Senior forwards Michael Bartlett, Paige, Sciba, and Jindra joined Brown and the defensemen as the dependable foundation of the team. As the season went on, however, the Irish turned to younger players to pick up the scoring.
Freshmen Kevin Deeth and Ryan Thang played on the top line for much of the year along with sophomore Eric Condra, and the three finished as the team’s top three point scorers. Van Guilder was fourth, and sophomore Garrett Regan has had a breakout year, scoring 12 goals and finishing fifth on the team in scoring.
For Jackson, the willingness of the seniors to step aside for some of the underclassmen was a key to the season.
“What the seniors have done best is incorporating the young kids and not having an envy or jealousy for some of the success our freshmen have had,” he said. “It’s been a total team effort and the contributions from the older guys have been really helpful to the team.”
Despite the contributions from the seniors, one of Notre Dame’s major concerns going into the playoffs is experience. While the seven seniors have been in the NCAA tournament, none has faced the challenge at hand: for the first time, they are the team everyone wants to beat in the playoffs.
However, Notre Dame’s scheduling attempted to provide some exposure to playing on the big stage. Trips to Fort Wayne’s War Memorial Coliseum and Pittsburgh’s Mellon Arena, along with the Lightning College Hockey Classic in Tampa Bay, were designed to give the young Irish as much experience in big arenas as possible. Jackson also noted the Boston College trip and a 7-3 victory in Michigan’s Yost Arena as wins in a hostile environment that would provide confidence in the playoffs.
The more immediate concern is the two-week layoff before the CCHA playoffs. While a weekend off will be good for some of the injured and tired Irish players, they have to be careful not to let rust creep into their game.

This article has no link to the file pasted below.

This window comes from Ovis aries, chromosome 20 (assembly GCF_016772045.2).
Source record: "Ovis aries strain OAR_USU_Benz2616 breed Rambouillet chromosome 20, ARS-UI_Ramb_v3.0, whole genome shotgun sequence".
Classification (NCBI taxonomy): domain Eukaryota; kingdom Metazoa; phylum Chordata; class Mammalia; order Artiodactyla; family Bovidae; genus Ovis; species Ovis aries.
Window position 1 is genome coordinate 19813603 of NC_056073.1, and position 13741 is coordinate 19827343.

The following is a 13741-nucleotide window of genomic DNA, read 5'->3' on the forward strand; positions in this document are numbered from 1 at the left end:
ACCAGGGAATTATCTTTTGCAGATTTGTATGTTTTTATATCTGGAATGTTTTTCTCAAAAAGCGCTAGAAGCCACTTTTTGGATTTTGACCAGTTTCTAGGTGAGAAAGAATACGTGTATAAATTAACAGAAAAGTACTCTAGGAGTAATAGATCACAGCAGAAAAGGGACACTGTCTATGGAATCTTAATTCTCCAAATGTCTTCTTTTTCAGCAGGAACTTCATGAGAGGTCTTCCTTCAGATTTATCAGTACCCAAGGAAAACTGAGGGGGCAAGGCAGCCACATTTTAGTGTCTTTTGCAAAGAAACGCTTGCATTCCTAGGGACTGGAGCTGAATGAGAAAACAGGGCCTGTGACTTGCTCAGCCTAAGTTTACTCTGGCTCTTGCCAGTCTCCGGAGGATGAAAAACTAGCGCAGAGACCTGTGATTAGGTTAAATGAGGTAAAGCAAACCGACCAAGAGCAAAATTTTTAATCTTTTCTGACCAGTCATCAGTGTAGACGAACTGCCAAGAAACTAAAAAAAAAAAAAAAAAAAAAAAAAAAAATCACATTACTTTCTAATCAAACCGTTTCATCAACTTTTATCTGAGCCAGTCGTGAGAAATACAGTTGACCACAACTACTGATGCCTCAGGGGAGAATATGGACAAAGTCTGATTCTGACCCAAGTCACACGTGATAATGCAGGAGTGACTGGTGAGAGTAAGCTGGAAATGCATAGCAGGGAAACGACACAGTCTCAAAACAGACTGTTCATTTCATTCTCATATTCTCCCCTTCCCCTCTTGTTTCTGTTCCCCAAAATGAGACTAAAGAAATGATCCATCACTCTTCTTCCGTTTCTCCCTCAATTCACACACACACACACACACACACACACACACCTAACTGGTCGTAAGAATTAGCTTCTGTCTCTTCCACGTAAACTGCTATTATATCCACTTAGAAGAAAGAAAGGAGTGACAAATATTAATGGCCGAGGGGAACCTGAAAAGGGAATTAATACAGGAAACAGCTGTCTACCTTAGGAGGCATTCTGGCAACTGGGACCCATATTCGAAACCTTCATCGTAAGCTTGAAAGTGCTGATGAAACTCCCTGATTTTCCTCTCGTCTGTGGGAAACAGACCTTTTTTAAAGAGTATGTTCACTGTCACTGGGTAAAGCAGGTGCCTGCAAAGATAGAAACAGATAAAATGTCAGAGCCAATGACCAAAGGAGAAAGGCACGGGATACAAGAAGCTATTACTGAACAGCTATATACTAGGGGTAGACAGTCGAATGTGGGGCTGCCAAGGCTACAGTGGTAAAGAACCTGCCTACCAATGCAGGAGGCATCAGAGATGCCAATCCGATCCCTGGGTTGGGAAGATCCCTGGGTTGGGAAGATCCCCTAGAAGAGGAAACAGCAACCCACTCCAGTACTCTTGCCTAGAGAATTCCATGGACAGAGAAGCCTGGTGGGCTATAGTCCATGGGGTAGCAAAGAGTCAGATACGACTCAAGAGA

Jackson was hurt by the layoff earlier in his career, when his top-ranked Lake Superior State team was upset in the first round of the 1991 NCAA tournament after a long layoff. The greatest concern for Jackson is Game 1 on Friday night, when the Irish face the challenge of an Alaska team that has just come off an emotional series win. Jackson said one of the biggest factors on Friday night could be the support of a boisterous home crowd, especially the students.
“Our students have been awesome all year long. They make a big difference,” Jackson said, also speaking about the importance of being placed in a NCAA regional close to home.
“I’d like to see us play in Grand Rapids for our fans. I’d like to think that maybe we could get a thousand students to bus up there,” Jackson mused. “The following this year has been much better, and I’d like our fans to have the opportunity to see us play in the NCAA tournament.”
Regardless of how this season ends, the future looks bright for the Fighting Irish. Notre Dame’s incoming class of seven players is widely-regarded as one of the best in the country. Goaltender Brad Phillips and defensemen Ian Cole and Teddy Ruth will come from the U.S. Under-18 team. Forwards Robin Bergman, Billy Maday, Calle Ridderwall, and Ben Ryan are all having solid seasons in the USHL and should immediately infuse some additional skill into the Notre Dame offense.
With that injection of talent, Jackson envisions a return to the more aggressive style of hockey his LSSU teams played.
“When I first came in here I envisioned playing an up-tempo style,” Jackson said. “We ended up becoming a little more conservative. Next year may allow us to play more the style of hockey that I was originally intending.”
With the current and incoming talent, the Irish appear to be stacked for years to come. It’s possible that the future will hold many more banners to be raised in a yet-to-be-constructed arena. Team and individual records may be set, and players may go on to NHL success.
As the years roll by, this year’s senior class may fade into the background. Besides Brown, none of these seniors will stand atop the record books, and it remains to be seen which might make names for themselves at the next level.
But when any Fighting Irish hockey fan stares at those banners in the future, they will remember the foundation the class of 2007 built. David Brown, Wes O’Neill, Tom Sawatske, Noah Babin, Josh Sciba, Michael Bartlett, T.J. Jindra, and Jason Paige have already left a legacy.
But don’t try to convince any of them of that quite yet. There are still a few more dreams to be realized for the Irish this season.